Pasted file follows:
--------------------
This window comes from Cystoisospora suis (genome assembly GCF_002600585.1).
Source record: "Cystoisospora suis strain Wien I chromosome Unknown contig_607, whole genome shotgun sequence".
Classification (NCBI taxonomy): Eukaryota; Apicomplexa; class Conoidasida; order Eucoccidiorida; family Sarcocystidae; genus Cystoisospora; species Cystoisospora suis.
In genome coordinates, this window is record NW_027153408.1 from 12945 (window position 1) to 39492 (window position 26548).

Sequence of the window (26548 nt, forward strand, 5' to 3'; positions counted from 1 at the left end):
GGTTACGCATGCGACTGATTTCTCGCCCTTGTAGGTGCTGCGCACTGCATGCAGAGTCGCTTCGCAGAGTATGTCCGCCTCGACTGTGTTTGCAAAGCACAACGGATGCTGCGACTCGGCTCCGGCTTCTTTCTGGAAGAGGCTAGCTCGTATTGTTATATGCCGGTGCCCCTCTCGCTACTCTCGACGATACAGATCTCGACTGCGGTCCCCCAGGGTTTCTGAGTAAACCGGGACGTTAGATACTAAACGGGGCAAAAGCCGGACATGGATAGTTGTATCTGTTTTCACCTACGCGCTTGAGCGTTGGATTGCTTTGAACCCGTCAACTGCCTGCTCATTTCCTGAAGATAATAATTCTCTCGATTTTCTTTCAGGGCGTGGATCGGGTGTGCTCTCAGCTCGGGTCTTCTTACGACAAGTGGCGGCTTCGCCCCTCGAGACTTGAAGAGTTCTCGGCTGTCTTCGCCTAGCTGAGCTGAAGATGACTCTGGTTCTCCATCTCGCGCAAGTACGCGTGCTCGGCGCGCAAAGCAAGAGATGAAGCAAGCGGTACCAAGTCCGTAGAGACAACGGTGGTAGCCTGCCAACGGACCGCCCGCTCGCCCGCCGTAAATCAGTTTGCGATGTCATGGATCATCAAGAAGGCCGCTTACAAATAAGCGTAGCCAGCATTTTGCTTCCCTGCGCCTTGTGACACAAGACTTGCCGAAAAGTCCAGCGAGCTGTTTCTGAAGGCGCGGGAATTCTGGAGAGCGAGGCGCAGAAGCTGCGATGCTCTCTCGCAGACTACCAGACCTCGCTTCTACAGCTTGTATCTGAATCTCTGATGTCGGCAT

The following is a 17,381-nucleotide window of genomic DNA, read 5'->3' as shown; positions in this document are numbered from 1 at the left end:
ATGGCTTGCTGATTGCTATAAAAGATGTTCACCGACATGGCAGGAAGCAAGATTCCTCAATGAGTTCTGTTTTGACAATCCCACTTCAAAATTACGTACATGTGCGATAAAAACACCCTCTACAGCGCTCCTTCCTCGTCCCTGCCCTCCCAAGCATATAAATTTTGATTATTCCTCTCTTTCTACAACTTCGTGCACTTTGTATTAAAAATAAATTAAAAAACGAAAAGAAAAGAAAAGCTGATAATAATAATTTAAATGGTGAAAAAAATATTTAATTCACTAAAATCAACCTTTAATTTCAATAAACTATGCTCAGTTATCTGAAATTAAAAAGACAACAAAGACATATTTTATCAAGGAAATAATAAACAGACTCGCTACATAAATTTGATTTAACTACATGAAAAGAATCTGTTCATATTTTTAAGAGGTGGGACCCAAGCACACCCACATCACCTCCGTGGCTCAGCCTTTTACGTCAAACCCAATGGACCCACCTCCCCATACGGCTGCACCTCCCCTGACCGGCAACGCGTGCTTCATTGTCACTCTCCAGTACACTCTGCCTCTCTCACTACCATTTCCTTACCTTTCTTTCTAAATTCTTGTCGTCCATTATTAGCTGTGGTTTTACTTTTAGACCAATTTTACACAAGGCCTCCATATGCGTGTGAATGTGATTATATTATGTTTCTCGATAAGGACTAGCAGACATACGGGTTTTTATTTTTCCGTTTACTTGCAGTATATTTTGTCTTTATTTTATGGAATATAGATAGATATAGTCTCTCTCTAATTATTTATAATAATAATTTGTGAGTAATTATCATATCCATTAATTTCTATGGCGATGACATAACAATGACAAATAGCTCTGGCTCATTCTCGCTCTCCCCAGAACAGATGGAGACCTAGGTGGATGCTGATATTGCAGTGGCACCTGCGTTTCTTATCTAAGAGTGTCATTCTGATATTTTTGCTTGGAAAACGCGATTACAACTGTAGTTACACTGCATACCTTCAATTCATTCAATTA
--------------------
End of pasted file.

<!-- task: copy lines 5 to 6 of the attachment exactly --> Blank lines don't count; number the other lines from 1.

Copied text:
Sequence of the window (26548 nt, forward strand, 5' to 3'; positions counted from 1 at the left end):
GGTTACGCATGCGACTGATTTCTCGCCCTTGTAGGTGCTGCGCACTGCATGCAGAGTCGCTTCGCAGAGTATGTCCGCCTCGACTGTGTTTGCAAAGCACAACGGATGCTGCGACTCGGCTCCGGCTTCTTTCTGGAAGAGGCTAGCTCGTATTGTTATATGCCGGTGCCCCTCTCGCTACTCTCGACGATACAGATCTCGACTGCGGTCCCCCAGGGTTTCTGAGTAAACCGGGACGTTAGATACTAAACGGGGCAAAAGCCGGACATGGATAGTTGTATCTGTTTTCACCTACGCGCTTGAGCGTTGGATTGCTTTGAACCCGTCAACTGCCTGCTCATTTCCTGAAGATAATAATTCTCTCGATTTTCTTTCAGGGCGTGGATCGGGTGTGCTCTCAGCTCGGGTCTTCTTACGACAAGTGGCGGCTTCGCCCCTCGAGACTTGAAGAGTTCTCGGCTGTCTTCGCCTAGCTGAGCTGAAGATGACTCTGGTTCTCCATCTCGCGCAAGTACGCGTGCTCGGCGCGCAAAGCAAGAGATGAAGCAAGCGGTACCAAGTCCGTAGAGACAACGGTGGTAGCCTGCCAACGGACCGCCCGCTCGCCCGCCGTAAATCAGTTTGCGATGTCATGGATCATCAAGAAGGCCGCTTACAAATAAGCGTAGCCAGCATTTTGCTTCCCTGCGCCTTGTGACACAAGACTTGCCGAAAAGTCCAGCGAGCTGTTTCTGAAGGCGCGGGAATTCTGGAGAGCGAGGCGCAGAAGCTGCGATGCTCTCTCGCAGACTACCAGACCTCGCTTCTACAGCTTGTATCTGAATCTCTGATGTCGGCAT